Your browser is no longer supported

For the best possible experience using our website we recommend you upgrade to a newer version or another browser.

Your browser appears to have cookies disabled. For the best experience of this website, please enable cookies in your browser

We'll assume we have your consent to use cookies, for example so you won't need to log in each time you visit our site.
Learn more

NICE backs team-approach for faltering growth concerns

  • 1 Comment

Infants and children with “faltering growth” concerns should receive community-based care from a team that includes both a health visitor and a midwife, according to draft guidelines.

This “primary care team” should also include a GP and have access to professionals including an infant feeding specialist, said the Nation Institute for Health and Care Excellence.

“Measure their weight again at appropriate intervals depending on the level of concern”

NICE draft guideline

Faltering growth refers to a child not putting on weight as would normally be expected for their age and sex, noted NICE in its draft guidance on the condition, which was published today.

It stated that normal weight loss usually stopped after about three or four days of life, and most infants had returned to their birth weight by three weeks of age.

The institute highlighted that children with faltering growth may be identified by either routine growth monitoring or by parental or health professional concern.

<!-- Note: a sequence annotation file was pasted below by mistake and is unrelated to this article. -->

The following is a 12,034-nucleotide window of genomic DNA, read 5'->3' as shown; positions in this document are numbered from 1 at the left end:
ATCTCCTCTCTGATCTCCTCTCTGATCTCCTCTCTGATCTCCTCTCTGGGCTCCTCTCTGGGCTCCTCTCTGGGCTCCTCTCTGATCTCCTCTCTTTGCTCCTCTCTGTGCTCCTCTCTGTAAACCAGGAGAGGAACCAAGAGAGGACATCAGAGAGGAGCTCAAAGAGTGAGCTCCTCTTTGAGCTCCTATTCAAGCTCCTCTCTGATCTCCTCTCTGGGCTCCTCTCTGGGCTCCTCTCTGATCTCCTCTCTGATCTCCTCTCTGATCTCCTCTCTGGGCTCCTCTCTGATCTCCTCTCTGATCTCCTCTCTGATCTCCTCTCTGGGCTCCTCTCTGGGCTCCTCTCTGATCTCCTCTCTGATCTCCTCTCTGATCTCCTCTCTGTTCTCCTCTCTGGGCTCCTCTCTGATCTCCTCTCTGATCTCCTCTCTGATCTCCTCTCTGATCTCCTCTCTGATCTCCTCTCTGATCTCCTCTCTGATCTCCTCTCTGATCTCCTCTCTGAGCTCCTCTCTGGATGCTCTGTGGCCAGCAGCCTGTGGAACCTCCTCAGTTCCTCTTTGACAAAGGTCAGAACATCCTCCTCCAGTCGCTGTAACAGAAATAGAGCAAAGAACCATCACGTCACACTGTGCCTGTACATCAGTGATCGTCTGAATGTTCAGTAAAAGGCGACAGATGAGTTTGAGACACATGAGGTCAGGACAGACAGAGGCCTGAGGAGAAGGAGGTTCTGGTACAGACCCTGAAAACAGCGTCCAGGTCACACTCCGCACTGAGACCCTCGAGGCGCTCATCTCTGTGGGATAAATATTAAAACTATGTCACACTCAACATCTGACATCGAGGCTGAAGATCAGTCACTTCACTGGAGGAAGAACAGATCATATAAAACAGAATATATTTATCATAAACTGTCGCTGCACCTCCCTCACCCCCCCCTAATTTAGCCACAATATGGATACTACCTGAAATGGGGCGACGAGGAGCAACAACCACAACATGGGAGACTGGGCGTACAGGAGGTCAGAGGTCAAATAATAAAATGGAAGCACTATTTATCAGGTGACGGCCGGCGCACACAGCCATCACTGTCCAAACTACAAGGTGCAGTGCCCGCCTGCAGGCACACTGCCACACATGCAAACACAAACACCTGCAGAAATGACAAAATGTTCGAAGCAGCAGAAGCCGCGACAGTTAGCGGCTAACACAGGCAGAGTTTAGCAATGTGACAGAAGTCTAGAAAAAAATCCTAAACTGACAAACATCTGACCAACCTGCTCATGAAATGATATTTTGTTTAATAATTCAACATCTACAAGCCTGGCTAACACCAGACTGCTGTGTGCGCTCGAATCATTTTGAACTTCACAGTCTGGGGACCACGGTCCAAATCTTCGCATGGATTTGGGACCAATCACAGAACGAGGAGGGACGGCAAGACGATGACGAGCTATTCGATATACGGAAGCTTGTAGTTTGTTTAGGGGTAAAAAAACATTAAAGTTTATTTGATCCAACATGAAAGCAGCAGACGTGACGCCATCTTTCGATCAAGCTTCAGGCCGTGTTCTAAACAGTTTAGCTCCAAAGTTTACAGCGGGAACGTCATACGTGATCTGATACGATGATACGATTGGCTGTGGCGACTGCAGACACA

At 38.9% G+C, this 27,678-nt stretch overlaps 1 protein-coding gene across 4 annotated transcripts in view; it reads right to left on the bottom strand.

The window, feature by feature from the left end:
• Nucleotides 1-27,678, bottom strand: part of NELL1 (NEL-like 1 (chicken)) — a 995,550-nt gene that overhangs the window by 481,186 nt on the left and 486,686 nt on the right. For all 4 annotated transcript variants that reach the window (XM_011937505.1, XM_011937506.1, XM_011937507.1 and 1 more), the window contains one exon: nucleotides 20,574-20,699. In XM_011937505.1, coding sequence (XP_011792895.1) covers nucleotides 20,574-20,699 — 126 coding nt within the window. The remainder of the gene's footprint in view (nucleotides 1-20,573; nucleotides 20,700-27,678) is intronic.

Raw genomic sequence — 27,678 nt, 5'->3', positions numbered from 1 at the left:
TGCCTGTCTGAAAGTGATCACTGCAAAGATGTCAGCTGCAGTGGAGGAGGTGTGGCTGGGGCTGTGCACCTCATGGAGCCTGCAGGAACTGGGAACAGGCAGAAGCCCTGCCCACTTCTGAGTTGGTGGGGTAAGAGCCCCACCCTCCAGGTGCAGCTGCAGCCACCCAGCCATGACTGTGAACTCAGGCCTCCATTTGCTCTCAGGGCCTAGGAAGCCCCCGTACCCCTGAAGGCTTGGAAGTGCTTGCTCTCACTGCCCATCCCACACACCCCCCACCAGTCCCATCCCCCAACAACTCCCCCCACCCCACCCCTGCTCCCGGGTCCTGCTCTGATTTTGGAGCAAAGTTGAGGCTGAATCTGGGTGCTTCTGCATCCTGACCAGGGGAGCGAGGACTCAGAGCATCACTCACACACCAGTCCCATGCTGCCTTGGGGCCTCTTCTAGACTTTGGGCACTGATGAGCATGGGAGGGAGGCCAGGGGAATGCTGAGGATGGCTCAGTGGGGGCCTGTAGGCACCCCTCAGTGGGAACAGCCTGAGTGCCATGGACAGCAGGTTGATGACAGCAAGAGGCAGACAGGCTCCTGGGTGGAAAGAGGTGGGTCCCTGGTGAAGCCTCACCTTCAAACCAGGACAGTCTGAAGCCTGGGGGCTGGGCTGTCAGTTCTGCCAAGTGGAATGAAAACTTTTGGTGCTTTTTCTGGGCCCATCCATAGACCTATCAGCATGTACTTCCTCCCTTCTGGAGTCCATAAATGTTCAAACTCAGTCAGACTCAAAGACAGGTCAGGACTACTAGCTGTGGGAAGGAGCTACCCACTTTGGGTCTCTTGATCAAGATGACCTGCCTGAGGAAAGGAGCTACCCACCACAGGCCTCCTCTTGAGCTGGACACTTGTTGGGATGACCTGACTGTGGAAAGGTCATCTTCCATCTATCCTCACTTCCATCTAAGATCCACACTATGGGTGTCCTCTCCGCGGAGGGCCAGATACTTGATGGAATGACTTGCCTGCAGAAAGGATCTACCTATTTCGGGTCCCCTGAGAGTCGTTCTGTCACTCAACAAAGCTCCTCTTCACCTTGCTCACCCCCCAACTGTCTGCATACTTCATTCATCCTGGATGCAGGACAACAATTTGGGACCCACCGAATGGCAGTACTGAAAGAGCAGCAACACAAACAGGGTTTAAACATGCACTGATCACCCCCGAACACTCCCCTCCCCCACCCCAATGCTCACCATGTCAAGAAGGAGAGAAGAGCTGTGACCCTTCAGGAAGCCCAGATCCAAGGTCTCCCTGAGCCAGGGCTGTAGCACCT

Where there are concerns, a clinical assessment should be performed, looking for signs of illness such as dehydration, and a detailed feeding history taken if infants lose more than 10% of their birth weight or have not returned to their birth weight by three weeks of age.

NICE said that clinicians should also consider direct observation of feeding but ensure this was done by an individual with “appropriate training and expertise”, for example, in relation to breastfeeding and bottle feeding.

The guideline said: “If an infant loses more than 10% of their birth weight in the early days of life, measure their weight again at appropriate intervals depending on the level of concern, but usually no more frequently than daily.

“Be aware that while supplementary feeding with infant formula in a breastfed infant may help with weight gain, it often results in cessation of breastfeeding,” it added.

The guidance noted that a pathway of care should be in place for infants and children where there are concerns about faltering growth, with clarity on the role of community-based healthcare professionals and the process for referral to specialist care.

The draft guidance added that clinicians should consider referral to paediatric services if there was evidence of illness, marked weight loss, or failure to respond to interventions.

Overall, the NICE draft guideline covers the recognition, assessment and monitoring of faltering growth in infants and children.

It defines growth thresholds for concern, and identifies the risk factors for, and possible causes of, faltering growth. It also covers interventions, when to refer, and the information and support that should be given to parents or carers.

The consultation on the draft guidance runs from 18 April to 1 June. The final guideline is expected to be published in October 2017.

  • 1 Comment

Readers' comments (1)

  • Oh dear daily weighs!! Back to increasing unnecessary parental anxiety we already do holistic assessment in our area as an HV how baby handles responsiveness etc much more important than numbers on a scale. Breastfeeding can take up to 6 weeks to fully establish i do wonder sometimes whom devises these NICE guidelines those that practice or those whom have only theorised!

    Unsuitable or offensive? Report this comment

Have your say

You must sign in to make a comment

Please remember that the submission of any material is governed by our Terms and Conditions and by submitting material you confirm your agreement to these Terms and Conditions. Links may be included in your comments but HTML is not permitted.

Related Jobs